Trump on Monday called his relationship with McConnell “very good” amid reports of tension between the two leaders. During a remarkable and rowdy midday joint press conference in the Rose Garden, Trump declared he and McConnell “are probably now … closer than ever before.

Thad Cochran, Still Ailing, Will Miss Senate Votes This Week
Urinary tract infection sidelines Mississippi Republican for extended time

Mississippi Sen. Thad Cochran has been absent from the Capitol since September and will continue to be away while he recuperates. (Bill Clark/Roll Call File Photo)

Sen. Thad Cochran will not immediately return to Washington following a four-week absence, raising speculation about the 79-year-old Mississippi Republican’s ability to continue as Appropriations chairman during the remainder of the 115th Congress.

His absence could also have implications for the budget resolution vote this week, though debate was still on track as of Monday, even after Cochran’s office confirmed he would not be present.

Cicilline Pledges to Donate Brain to CTE Research
Nearly all NFL players studied after their deaths had concussion-related brain damage

Rep. David Cicilline, D-R.I., played Pop Warner football in his youth. (Tom Williams/CQ Roll Call file photo)

As President Donald Trump publicly decries football for going soft and over-penalizing vicious helmet-to-helmet hits, Rep. David Cicilline pledged last week to donate his brain to head trauma research.

The Rhode Island Democrat and five of his colleagues hosted a panel of Boston University researchers and a former NFL player to hear about the correlation between playing football and chronic traumatic encephalopathy (CTE).

Opinion: In a Culture War, American Values Lose
Nation’s top leaders have already picked a side

Vice President Mike Pence’s staged walkout at a Colts-49ers NFL game in Indianapolis was a political stunt that disrespected several players’ support of equality, justice and police accountability, Mary C. Curtis writes. (Tom Williams/Roll Call File Photo)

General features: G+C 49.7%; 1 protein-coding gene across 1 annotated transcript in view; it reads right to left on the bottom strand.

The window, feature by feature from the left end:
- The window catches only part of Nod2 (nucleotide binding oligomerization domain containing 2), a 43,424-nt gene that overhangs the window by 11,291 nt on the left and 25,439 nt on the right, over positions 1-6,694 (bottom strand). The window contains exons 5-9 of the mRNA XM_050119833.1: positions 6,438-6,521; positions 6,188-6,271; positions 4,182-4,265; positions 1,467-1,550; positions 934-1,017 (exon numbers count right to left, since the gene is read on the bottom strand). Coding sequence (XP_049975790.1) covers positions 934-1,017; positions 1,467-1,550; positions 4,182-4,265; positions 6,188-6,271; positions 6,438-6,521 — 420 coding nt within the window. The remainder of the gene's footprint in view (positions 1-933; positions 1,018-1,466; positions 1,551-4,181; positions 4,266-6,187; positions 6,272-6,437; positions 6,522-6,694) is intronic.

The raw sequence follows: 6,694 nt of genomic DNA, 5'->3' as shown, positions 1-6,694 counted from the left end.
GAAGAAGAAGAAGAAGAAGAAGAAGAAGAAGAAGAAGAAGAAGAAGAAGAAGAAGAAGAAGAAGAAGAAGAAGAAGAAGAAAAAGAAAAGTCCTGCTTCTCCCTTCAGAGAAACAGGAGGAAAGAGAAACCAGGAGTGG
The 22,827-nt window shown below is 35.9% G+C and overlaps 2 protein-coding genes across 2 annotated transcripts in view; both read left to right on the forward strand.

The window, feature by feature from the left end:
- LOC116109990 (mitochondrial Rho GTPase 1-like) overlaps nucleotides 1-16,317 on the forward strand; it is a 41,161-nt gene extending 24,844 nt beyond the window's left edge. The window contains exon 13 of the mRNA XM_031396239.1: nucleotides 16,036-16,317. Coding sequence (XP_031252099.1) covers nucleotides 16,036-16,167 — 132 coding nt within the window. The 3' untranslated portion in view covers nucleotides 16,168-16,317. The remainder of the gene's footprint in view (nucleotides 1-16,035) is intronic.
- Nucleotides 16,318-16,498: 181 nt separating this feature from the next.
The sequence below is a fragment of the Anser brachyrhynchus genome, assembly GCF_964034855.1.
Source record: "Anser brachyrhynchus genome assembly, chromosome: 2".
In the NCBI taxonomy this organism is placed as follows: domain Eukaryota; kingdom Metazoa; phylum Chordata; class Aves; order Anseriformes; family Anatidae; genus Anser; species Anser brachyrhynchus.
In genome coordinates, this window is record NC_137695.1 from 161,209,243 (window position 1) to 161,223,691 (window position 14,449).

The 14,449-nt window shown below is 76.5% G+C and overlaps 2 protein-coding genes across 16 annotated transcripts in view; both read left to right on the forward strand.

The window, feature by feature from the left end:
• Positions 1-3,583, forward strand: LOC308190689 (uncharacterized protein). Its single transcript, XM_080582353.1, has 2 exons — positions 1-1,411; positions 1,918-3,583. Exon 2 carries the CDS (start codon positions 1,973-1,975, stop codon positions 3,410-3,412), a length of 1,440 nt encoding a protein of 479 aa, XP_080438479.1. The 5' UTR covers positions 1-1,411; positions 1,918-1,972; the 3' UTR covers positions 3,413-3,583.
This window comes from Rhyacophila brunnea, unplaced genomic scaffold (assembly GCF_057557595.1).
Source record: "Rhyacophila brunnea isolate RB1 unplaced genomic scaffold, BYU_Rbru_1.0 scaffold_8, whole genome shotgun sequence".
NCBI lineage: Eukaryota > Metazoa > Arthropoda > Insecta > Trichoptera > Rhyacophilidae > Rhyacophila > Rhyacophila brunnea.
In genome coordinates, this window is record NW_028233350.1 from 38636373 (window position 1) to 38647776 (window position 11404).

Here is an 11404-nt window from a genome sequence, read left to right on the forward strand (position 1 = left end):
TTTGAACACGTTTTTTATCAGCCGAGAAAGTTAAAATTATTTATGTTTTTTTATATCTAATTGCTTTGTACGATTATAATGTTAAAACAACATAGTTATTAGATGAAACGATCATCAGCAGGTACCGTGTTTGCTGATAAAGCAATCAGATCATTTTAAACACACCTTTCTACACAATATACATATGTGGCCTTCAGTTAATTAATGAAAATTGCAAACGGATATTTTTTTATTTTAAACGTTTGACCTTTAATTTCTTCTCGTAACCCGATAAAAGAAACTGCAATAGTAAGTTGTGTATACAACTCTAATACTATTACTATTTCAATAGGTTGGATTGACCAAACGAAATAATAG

Over the weekend, a group of white nationalists returned to Charlottesville, Virginia, faces proudly uncovered and tiki torches in hand, with a message of division.

White supremacist leader Richard Spencer said to applause, “You are going to have to get used to white identity” — and warned of more to come.

Pro-Trump Great America Alliance Endorses in Three Senate Primaries
Rosendale, Morrisey and Blackburn received the group’s backing

Great American Alliance endorsed Rep. Marsha Blackburn’s bid for Senate on Wednesday. (Bill Clark/CQ Roll Call File Photo)

Great America Alliance, an issue advocacy organization supporting President Donald Trump, on Wednesday made its first three Senate endorsements for the 2018 midterms.

Great America Alliance is backing Montana Auditor Matt Rosendale, West Virginia Attorney General Patrick Morrisey and Tennessee Rep. Marsha Blackburn. All three Republicans are seeking the GOP nod for Senate in their states.

Democratic Young Guns Take Different Approach to Rebuilding Party
In trip to early voting Iowa, Bustos rebuilds from the bottom, while Ryan and Moulton want to topple the top

Democratic Reps. Cheri Bustos of Illinois, center, and Seth Moulton of Massachusetts, left, get instructions before working the grill during the Polk County Democrats Steak Fry in Des Moines on Sept. 30. (Charlie Neibergall/AP)

DES MOINES, Iowa — Before the Polk County Democratic Party’s steak fry, Illinois Rep. Cheri Bustos was trying to give potential candidates the secret sauce for Democrats to win in rural areas.